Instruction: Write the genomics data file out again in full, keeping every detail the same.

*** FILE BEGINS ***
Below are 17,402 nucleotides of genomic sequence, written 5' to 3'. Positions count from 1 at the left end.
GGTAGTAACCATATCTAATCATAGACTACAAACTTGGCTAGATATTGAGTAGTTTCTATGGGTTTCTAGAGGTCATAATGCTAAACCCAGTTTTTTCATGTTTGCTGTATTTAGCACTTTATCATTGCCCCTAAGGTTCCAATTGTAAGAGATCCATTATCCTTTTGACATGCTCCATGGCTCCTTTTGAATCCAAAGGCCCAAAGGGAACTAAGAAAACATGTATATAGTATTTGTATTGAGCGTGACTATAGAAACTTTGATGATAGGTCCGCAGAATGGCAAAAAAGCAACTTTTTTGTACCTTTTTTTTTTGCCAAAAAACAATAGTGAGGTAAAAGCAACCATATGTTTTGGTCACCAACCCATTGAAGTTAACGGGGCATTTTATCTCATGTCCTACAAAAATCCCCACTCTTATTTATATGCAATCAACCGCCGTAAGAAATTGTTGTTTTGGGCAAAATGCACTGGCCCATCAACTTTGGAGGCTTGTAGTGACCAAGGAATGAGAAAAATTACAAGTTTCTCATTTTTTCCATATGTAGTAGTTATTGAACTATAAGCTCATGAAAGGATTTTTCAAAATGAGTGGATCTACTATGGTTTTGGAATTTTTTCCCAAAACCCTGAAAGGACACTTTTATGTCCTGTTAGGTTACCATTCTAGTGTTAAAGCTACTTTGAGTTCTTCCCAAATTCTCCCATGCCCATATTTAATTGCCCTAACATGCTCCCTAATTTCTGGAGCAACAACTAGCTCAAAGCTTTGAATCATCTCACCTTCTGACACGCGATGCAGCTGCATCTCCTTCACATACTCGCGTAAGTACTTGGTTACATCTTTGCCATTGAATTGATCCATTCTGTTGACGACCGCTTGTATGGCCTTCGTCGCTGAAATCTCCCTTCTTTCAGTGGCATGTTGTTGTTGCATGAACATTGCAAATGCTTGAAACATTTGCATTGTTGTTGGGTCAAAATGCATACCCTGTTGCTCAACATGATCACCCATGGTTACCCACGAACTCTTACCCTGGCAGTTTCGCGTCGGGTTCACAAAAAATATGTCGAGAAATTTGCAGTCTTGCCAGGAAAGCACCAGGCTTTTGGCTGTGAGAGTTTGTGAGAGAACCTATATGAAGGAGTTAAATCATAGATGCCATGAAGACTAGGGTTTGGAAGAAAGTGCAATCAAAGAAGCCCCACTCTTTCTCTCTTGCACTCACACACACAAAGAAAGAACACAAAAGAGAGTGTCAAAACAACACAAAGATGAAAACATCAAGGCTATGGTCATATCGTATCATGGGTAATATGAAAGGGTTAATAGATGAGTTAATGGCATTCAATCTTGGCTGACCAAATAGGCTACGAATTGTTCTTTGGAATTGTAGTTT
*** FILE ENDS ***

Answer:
Below are 17,402 nucleotides of genomic sequence, written 5' to 3'. Positions count from 1 at the left end.
GGTAGTAACCATATCTAATCATAGACTACAAACTTGGCTAGATATTGAGTAGTTTCTATGGGTTTCTAGAGGTCATAATGCTAAACCCAGTTTTTTCATGTTTGCTGTATTTAGCACTTTATCATTGCCCCTAAGGTTCCAATTGTAAGAGATCCATTATCCTTTTGACATGCTCCATGGCTCCTTTTGAATCCAAAGGCCCAAAGGGAACTAAGAAAACATGTATATAGTATTTGTATTGAGCGTGACTATAGAAACTTTGATGATAGGTCCGCAGAATGGCAAAAAAGCAACTTTTTTGTACCTTTTTTTTTTGCCAAAAAACAATAGTGAGGTAAAAGCAACCATATGTTTTGGTCACCAACCCATTGAAGTTAACGGGGCATTTTATCTCATGTCCTACAAAAATCCCCACTCTTATTTATATGCAATCAACCGCCGTAAGAAATTGTTGTTTTGGGCAAAATGCACTGGCCCATCAACTTTGGAGGCTTGTAGTGACCAAGGAATGAGAAAAATTACAAGTTTCTCATTTTTTCCATATGTAGTAGTTATTGAACTATAAGCTCATGAAAGGATTTTTCAAAATGAGTGGATCTACTATGGTTTTGGAATTTTTTCCCAAAACCCTGAAAGGACACTTTTATGTCCTGTTAGGTTACCATTCTAGTGTTAAAGCTACTTTGAGTTCTTCCCAAATTCTCCCATGCCCATATTTAATTGCCCTAACATGCTCCCTAATTTCTGGAGCAACAACTAGCTCAAAGCTTTGAATCATCTCACCTTCTGACACGCGATGCAGCTGCATCTCCTTCACATACTCGCGTAAGTACTTGGTTACATCTTTGCCATTGAATTGATCCATTCTGTTGACGACCGCTTGTATGGCCTTCGTCGCTGAAATCTCCCTTCTTTCAGTGGCATGTTGTTGTTGCATGAACATTGCAAATGCTTGAAACATTTGCATTGTTGTTGGGTCAAAATGCATACCCTGTTGCTCAACATGATCACCCATGGTTACCCACGAACTCTTACCCTGGCAGTTTCGCGTCGGGTTCACAAAAAATATGTCGAGAAATTTGCAGTCTTGCCAGGAAAGCACCAGGCTTTTGGCTGTGAGAGTTTGTGAGAGAACCTATATGAAGGAGTTAAATCATAGATGCCATGAAGACTAGGGTTTGGAAGAAAGTGCAATCAAAGAAGCCCCACTCTTTCTCTCTTGCACTCACACACACAAAGAAAGAACACAAAAGAGAGTGTCAAAACAACACAAAGATGAAAACATCAAGGCTATGGTCATATCGTATCATGGGTAATATGAAAGGGTTAATAGATGAGTTAATGGCATTCAATCTTGGCTGACCAAATAGGCTACGAATTGTTCTTTGGAATTGTAGTTT